Singapore Declaration

From Wikipedia, the free encyclopedia
Jump to: navigation, search

The Singapore Declaration of Commonwealth Principles was a declaration issued by the assembled Heads of Government of the Commonwealth of Nations, setting out the core political values that would form the main part of the Commonwealth's membership criteria. The Declaration was issued in Singapore on 22 January 1971 at the conclusion of the first Commonwealth Heads of Government Meeting (CHOGM).[1] Along with the Harare Declaration, issued in 1991, it is considered one of the two most important documents to the Commonwealth's uncodified constitution.[2]

The declaration opens with a description of the Commonwealth's identity, the relationship between the organisation and its members, and its fundamental goals:

The Commonwealth of Nations is a voluntary association of independent sovereign states, each responsible for its own policies, consulting and co-operating in the common interests of their peoples and in the promotion of international understanding and world peace.[1]

The second article describes the extent and diversity of the Commonwealth, encompassing both rich nations and poor across six continents and five oceans.[1] The third article states, at the height of the Cold War, that membership of the Commonwealth is compatible with membership of any other international organisation or non-alignment.[1]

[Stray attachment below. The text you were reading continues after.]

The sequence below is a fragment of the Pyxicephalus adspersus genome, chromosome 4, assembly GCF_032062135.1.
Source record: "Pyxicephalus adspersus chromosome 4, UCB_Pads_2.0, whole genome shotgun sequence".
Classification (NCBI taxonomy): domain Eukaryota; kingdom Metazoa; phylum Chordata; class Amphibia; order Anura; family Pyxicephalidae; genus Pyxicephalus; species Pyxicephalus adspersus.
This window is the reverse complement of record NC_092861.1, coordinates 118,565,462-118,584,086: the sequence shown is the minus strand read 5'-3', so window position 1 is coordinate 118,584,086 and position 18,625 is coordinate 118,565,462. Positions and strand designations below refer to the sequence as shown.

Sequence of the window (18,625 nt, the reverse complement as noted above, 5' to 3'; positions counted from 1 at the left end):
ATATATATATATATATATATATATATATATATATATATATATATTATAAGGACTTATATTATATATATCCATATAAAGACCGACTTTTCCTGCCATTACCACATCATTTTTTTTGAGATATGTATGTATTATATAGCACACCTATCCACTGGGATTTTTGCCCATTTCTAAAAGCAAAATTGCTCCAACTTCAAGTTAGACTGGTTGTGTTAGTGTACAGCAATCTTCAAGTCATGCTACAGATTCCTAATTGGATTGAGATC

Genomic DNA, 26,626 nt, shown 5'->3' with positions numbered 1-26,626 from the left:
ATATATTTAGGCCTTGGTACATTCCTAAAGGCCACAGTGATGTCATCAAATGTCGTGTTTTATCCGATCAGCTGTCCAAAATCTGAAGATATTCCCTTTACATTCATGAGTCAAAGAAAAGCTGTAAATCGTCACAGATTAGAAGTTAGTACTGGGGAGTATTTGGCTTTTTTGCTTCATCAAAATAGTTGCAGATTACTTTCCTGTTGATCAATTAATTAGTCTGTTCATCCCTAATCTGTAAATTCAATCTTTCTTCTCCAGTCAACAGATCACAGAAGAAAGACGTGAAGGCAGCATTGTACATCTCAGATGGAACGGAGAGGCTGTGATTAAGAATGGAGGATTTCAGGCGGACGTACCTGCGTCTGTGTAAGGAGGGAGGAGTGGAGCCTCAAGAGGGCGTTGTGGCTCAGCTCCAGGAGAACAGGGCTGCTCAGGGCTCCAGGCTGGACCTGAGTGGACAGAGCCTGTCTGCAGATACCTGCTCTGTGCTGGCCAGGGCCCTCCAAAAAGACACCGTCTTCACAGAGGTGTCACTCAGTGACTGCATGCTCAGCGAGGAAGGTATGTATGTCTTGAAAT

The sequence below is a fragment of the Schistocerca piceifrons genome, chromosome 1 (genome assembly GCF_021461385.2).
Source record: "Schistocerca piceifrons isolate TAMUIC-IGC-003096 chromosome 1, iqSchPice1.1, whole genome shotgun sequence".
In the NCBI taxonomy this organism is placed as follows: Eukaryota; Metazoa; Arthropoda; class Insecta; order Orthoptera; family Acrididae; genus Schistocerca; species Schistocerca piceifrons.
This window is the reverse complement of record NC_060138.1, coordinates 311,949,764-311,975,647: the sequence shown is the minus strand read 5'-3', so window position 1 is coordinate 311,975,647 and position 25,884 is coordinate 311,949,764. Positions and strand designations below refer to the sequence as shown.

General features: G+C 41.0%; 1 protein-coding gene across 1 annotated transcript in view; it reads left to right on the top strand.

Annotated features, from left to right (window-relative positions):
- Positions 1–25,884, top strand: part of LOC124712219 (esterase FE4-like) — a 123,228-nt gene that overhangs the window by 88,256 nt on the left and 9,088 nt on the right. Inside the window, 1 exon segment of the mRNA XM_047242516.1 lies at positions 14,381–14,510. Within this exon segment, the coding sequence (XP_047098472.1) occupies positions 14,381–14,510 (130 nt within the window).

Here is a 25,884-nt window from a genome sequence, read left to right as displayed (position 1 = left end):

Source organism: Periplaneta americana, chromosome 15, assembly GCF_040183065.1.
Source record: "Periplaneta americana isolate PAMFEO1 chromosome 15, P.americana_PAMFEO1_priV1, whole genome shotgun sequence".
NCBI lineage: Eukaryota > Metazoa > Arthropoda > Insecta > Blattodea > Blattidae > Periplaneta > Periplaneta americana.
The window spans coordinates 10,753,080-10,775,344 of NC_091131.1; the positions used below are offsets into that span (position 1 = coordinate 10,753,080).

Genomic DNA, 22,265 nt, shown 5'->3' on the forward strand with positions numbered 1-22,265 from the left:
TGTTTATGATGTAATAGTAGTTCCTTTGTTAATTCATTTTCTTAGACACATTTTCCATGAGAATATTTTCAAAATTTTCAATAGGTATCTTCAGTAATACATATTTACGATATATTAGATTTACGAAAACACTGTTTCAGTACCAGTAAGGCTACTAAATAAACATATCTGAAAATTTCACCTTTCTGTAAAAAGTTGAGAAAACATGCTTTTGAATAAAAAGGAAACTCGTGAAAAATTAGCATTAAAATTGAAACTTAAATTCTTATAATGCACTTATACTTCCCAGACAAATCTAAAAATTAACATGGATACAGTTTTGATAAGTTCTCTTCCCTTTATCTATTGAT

The next ten articles in turn detail some of the core political principles of the Commonwealth. These include (in the order in which they are mentioned): world peace and support for the United Nations; individual liberty and egalitarianism; the eradication of poverty, ignorance, disease, and economic inequality; free trade; institutional co-operation; multilateralism; and the rejection of international coercion.[1]

These are summed up in the final article, which serves as a touchstone for Commonwealth principles:

These relationships we intend to foster and extend, for we believe that our multi-national association can expand human understanding and understanding among nations, assist in the elimination of discrimination based on differences of race, colour or creed, maintain and strengthen personal liberty, contribute to the enrichment of life for all, and provide a powerful influence for peace among nations.[1]

The part of the declaration considered the most troubling was the very last to be mentioned: 'rejecting coercion as an instrument of policy'.[3] The implication is that not even the Commonwealth itself has any right to enforce its other core values, as that would be using coercion.[3] This apparent conflict was resolved by the Harare Declaration and the Millbrook Commonwealth Action Programme, which clearly mandates the Commonwealth to concern itself with its members' internal situations.[3]

Footnotes[edit]

  1. ^ a b c d e f "Singapore Declaration of Commonwealth Principles 1971". Commonwealth Secretariat. 22 January 1971. Retrieved 25 July 2007. 
  2. ^ "Key Declarations". Commonwealth Secretariat. Retrieved 25 July 2007. 
  3. ^ a b c Williams, Paul D. (July 2005). "Blair's Britain and the Commonwealth". The Round Table 94 (380): pp. 381–391. doi:10.1080/00358530500174960. 

External links[edit]